In the last few weeks, I've been sharing my experience of undergoing mitral valve repair surgery. I've talked about making the decision, finding the surgeon, undergoing the surgery itself, and experiences in the hospital. In this post , I'd like to address the true nature of recovery.
What does recovery really mean?
To begin, there is a difference between recuperation, which is the process of resting and gaining back your strength, health and equilibrium, and recovery, which is by definition,"recovering" what you have lost with your illness, becoming "well" and being completely over it and ready to move on.
No question is asked more frequently than "How long did it take you to recover?" Most people who face any kind of surgery or illness want to know one thing: how long will it be until I'm myself again? We don't want to consider the possibility that we'll be anything but perfectly well and we want those results now.
Perhaps that's why the name "patient" was coined for someone who suffers illness and must go through treatment and a recovery period!
I can only use the word "joy" to describe what most patients feel at that moment when the hospital doors swing open and they are headed outside, ready to go home. There is nothing like that first breath of "real" outdoor air, the knowledge that you are well enough to leave, the hope and gratitude that fill your heart when you step into the car and face forward, leaving the days of surgery, treatments, noisy hospital corridors, doctors and nurses, and often, unpalatable hospital food behind you.
You can feel overwhelmed with emotion, as I did when I happily walked back into my own home, greeted my loving dogs, looked around at my living room and garden outside, and realized it was really behind me, that I had weathered a very serious surgery and come through. But later, once you are home for a day or two and have relished the happiness of resting on your own bed, comes the moment of reckoning.
You are not completely well, you are not recovered, you have a journey ahead of you, and for many it can be daunting.
Open heart surgery is one of the most grueling and demanding surgeries your body can undergo. Even though I was lucky to have had the Da Vinci robot to minimize my incision, I still had my heart stopped, cut into, and repaired. I had a hole in my heart patched. I remained on the heart-lung bypass machine for nearly two hours. My body was assaulted with dozens of drugs for anesthesia and pain relief. I spent 5 days in bed with short walks around the hospital floor, and I endured atrial fibrillation, blood transfusions, needle pokes at any hour and several times a day,ice cold xrays, echocardiograms... and even the dreaded warm prune juice and milk of magnesia cocktail.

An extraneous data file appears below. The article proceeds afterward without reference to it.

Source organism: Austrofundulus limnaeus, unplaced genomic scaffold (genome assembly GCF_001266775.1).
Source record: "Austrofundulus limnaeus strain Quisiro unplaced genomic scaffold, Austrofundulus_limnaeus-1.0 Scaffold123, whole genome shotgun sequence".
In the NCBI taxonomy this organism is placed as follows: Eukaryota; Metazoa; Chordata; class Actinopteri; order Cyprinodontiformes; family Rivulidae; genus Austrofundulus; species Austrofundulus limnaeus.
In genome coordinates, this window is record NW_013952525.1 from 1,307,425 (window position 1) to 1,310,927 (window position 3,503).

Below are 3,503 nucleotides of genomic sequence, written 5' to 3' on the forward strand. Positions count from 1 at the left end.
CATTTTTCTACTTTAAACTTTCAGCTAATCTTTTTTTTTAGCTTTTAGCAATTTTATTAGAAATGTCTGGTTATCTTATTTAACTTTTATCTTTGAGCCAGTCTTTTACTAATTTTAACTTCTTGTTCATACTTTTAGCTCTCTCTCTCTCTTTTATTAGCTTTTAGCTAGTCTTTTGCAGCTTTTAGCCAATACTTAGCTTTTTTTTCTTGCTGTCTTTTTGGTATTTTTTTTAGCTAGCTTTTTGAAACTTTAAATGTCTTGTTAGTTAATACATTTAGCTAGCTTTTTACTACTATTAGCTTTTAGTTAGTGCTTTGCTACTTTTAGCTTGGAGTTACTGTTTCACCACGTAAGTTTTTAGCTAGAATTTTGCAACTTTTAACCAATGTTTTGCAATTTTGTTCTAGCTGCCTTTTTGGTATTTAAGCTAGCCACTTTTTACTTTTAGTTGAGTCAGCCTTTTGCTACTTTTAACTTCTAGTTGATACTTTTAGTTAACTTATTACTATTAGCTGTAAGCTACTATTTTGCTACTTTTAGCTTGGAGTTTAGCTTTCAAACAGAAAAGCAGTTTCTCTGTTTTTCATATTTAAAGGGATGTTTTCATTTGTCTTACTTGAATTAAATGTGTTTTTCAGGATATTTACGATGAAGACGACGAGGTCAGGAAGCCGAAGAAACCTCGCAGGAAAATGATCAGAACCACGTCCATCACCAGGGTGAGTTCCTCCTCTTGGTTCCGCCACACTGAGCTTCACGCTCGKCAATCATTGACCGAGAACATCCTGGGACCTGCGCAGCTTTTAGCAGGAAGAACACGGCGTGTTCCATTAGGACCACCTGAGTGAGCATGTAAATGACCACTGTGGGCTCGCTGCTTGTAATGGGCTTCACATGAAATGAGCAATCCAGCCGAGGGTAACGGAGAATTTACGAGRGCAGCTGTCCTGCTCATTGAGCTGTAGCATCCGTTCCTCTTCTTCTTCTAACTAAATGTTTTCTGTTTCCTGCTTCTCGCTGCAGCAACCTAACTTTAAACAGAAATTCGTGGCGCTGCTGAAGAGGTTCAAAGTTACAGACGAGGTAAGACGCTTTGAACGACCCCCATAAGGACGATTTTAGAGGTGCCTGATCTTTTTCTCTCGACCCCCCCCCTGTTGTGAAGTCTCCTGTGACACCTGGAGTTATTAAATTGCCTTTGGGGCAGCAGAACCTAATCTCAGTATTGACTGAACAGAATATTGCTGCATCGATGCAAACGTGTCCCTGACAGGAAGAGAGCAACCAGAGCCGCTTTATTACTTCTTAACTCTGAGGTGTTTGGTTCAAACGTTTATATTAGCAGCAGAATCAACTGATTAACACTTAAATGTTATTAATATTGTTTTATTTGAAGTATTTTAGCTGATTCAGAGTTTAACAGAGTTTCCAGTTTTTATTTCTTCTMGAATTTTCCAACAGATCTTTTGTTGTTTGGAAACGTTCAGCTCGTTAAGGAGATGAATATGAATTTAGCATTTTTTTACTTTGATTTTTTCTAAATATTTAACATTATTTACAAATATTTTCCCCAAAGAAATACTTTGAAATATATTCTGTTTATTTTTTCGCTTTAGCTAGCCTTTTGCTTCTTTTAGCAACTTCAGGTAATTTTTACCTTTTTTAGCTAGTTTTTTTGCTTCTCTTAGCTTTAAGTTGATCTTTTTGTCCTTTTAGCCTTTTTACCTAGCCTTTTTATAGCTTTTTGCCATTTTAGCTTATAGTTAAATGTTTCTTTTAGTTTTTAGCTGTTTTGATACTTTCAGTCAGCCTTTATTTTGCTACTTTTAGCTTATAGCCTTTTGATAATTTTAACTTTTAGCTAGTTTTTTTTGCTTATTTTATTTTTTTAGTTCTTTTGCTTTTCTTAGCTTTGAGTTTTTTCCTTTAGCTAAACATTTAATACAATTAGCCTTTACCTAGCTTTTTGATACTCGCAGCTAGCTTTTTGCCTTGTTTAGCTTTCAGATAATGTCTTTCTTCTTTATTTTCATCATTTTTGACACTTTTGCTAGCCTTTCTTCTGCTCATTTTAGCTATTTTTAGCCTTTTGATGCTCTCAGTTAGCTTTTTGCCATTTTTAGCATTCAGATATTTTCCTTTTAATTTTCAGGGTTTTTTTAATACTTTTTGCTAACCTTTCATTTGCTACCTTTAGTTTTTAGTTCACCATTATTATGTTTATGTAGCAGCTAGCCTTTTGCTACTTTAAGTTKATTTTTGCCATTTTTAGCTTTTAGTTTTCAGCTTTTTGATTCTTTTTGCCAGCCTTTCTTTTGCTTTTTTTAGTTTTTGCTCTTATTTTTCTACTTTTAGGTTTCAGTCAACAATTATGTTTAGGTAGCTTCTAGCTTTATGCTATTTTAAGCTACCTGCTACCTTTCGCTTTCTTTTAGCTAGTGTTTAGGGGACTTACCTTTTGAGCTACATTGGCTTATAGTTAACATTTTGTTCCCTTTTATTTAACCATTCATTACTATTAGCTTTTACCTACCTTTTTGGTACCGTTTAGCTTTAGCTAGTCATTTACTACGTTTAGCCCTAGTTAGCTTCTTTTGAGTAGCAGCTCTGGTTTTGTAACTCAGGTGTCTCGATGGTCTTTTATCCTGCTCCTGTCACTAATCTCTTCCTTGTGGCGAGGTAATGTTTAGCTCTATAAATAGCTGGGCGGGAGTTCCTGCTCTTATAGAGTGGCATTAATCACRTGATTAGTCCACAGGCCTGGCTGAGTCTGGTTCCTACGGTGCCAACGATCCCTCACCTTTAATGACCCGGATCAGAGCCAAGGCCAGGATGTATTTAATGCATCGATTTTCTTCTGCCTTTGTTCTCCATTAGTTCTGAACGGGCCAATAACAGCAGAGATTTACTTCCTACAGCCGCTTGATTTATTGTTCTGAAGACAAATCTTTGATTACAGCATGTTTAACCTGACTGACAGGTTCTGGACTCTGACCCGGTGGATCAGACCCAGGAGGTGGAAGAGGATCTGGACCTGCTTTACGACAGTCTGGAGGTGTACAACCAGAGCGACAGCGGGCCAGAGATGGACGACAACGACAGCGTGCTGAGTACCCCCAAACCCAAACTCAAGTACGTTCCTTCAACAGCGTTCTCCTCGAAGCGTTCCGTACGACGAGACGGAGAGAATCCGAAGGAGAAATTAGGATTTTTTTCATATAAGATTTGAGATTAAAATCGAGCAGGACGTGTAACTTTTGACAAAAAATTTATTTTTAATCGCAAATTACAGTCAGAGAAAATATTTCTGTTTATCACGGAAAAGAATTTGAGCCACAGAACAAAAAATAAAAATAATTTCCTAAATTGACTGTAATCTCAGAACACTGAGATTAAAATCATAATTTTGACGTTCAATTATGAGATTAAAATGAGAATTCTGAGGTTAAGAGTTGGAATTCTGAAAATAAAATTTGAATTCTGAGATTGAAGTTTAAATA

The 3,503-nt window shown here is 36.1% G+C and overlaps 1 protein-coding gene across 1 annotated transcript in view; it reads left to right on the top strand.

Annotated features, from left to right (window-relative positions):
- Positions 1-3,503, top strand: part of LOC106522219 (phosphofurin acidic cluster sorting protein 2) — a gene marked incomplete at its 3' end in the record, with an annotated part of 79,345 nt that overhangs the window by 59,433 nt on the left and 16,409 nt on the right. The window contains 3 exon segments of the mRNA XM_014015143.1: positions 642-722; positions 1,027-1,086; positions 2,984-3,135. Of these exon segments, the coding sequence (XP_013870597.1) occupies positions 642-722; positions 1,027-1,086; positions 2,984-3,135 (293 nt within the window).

The first thing you must understand about your journey after surgery is that substances used for anesthesia and pain do not leave your body for a long time. Some estimates put it at six months before the full effects of the medications used are eliminated by your hard working system, which is busy trying to heal you and to right itself. In addition, you will probably remain on a number of medications from the hospital, which will gradually be weaned.
If your surgery has been sufficiently serious, if you have continuing issues with blood pressure or blood sugar, if you are on a blood thinner such as Coumadin as I was, you will probably be assigned a home nurse, who may come daily, or a couple of times a week. Mine came on Tuesdays and Fridays for three weeks, and took my blood for INR (Coumadin ratio should be between 2-3). She would listen to my heart, take my temperature and blood pressure, and ask how I was feeling.
I also had a physical therapist who visited twice weekly to begin the process of helping me stretch the muscles around the incision site, use the right arm, and walk with him down the block and back. He gave me special exercises to do in between his visits, which I admit I did sometimes, but not enough.
I thought I was going along just fine, and then, as it often does, my recovery took something of a detour. Next week, we'll talk about dealing with your family, who wonder how long you're going to be underfoot...and your friends, your own expectations. We'll explore how to find support. What is it like getting out in public,driving, managing anxiety and worries, and the worst enemy of your recovery: post operative depression.
Published On: June 20, 2011